Rural Missouri - October 2012 - (Page 24)

H E A R T H & H O M E Scare up some wickedly wonderful treats this Halloween by Heather Berry page design by Megan Schibi Tricked-Out Treats Meringue Bones 6 large egg whites 1-1/2 cups sugar Preheat oven to 200 degrees. Put egg whites and sugar in the heatproof bowl of an electric mixer. Set bowl over a pan of simmering water; whisk by hand constantly until sugar is dissolved and mixture feels warm to the touch (about 5 minutes). Return bowl to mixer and fit mixer with the whisk attachment. Beat on high speed until very stiff peaks form (about 7 to 8 minutes). Transfer meringue to a large Ziploc bag and trim off one corner of the bag (about 1/2 inch across) to pipe the meringue out of bag. Pipe bone shapes, each 5 to 6 inches long, onto two baking sheets lined with parchment paper. Begin by piping an elongated heart shape at top. Continue piping meringue downward in a straight line to form the middle of the bone. Finish by making another elongated heart shape at the bottom. Repeat until all of the meringue is used up. Bake until crisp, about 1 hour. Let cool completely on a wire rack. H alloween brings out all the ghouls and goblins in the countryside, and most of them want the same thing — sugary treats! So why not take the time to treat the cute little dressed-up kiddos with some homemade treats this year instead of the usual store-bought candies they find at most homes? Better yet, invite any kids in the family or neighborhood over at a certain time on Halloween to enjoy your homemade goodies. If it’s not too cold, you could even host the youngsters on a porch or deck that’s been strung with fake cobwebs. Add a CD of spooky noises for the background, a bucket or two of dry ice to create some fog and maybe some glow-in-the-dark decorations, and you’ve scared up a spooktacular party that everyone in the neighborhood will remember. Not in the mood to host a gathering of trickor-treaters? No problem. Just have fun preparing these Halloween recipes for your own family. After all, wickedly delicious treats are fun to eat no matter how old you are. And you don’t even have to wear a costume to enjoy them! Ghoulish Peanut Butter Cookies 1/2 cup sugar 1/2 cup brown sugar, packed 1/2 cup peanut butter 1/4 cup butter or margarine, softened 1/4 cup shortening 1 egg 1-1/4 cups flour 3/4 teaspoon baking soda 1/2 teaspoon baking powder 1/4 teaspoon salt Small tube of ready-to-use black gel icing (available at most grocery stores) Ghost Glaze: 3 cups confectioners’ sugar 1/2 teaspoon vanilla 4 to 5 tablespoons milk In a large bowl, mix sugar, brown sugar, peanut butter, butter, shortening and egg until well blended. Stir in flour, baking soda, baking powder and salt until well blended. Cover and refrigerate for at least 3 hours. Preheat oven to 375 degrees. Divide dough in half; roll one part of the dough at a time, keeping the rest in the refrigerator (that way, the dough won’t become too warm or sticky to roll.) On lightly floured surface, roll each half of dough to 1/8-inch thickness. Cut dough with ghost-shaped cookie cutter. On ungreased cookie sheet, place shapes about 2 inches apart. Bake 6 to 8 minutes or until edges start to brown. Cool for 2 minutes; remove from cookie sheet. Cool completely, about 30 minutes, before icing. In medium bowl, mix glaze ingredients until smooth and spreading consistency. Spread glaze on cookies. Make eyes and mouth of ghost with black gel icing. Note: If the ghost cookies are to be hung as decorations, cut a hole at top of each cookie before baking. It’s easiest to use the end of plastic straw or sharp knife when they’re placed on the cookie sheet. Once they’re cooled and iced, the cookies can be strung for decorating. 24 WWW.RURALMISSOURI.COOP http://WWW.RURALMISSOURI.COOP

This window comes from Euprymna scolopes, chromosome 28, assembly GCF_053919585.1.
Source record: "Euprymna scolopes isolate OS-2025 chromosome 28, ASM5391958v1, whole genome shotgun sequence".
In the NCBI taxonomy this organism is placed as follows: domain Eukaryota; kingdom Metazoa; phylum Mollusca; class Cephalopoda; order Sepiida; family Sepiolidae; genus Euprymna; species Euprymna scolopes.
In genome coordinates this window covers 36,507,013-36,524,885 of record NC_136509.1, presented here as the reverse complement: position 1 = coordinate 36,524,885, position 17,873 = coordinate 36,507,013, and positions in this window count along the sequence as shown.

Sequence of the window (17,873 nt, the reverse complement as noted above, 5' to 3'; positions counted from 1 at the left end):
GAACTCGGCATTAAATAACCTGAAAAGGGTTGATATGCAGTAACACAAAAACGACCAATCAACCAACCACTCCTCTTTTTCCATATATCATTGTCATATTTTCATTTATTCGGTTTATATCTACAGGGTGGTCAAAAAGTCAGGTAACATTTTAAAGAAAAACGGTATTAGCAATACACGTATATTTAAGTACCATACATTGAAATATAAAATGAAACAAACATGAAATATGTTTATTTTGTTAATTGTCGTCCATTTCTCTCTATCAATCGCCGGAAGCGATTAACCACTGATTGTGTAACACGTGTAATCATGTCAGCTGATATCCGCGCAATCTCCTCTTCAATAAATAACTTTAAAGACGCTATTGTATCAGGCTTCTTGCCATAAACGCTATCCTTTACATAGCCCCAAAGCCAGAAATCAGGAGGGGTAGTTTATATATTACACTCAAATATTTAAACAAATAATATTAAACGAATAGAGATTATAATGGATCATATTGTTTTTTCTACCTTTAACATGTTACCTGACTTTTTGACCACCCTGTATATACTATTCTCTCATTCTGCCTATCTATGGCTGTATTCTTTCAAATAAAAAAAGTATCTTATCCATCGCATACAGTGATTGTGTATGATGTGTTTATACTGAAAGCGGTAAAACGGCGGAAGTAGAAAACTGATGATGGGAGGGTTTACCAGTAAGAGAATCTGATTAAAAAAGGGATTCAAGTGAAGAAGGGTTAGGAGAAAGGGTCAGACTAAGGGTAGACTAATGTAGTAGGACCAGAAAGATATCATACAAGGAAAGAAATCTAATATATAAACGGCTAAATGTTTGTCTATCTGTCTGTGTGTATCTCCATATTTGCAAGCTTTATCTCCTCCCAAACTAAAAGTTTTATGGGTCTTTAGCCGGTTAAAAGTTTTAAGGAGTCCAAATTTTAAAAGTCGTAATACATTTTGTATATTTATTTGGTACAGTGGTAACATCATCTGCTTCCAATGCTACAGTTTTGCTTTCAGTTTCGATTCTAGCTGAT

Table of Contents for the Digital Edition of Rural Missouri - October 2012

Rural Missouri - October 2012
Table of Contents
The future of food
A grotesque spectacle
Out of the Way Eats
Summon your stomach
Soothing suds
Hearth and Home
Out of the woodwork
Around Missouri
A heart to serve

Rural Missouri - October 2012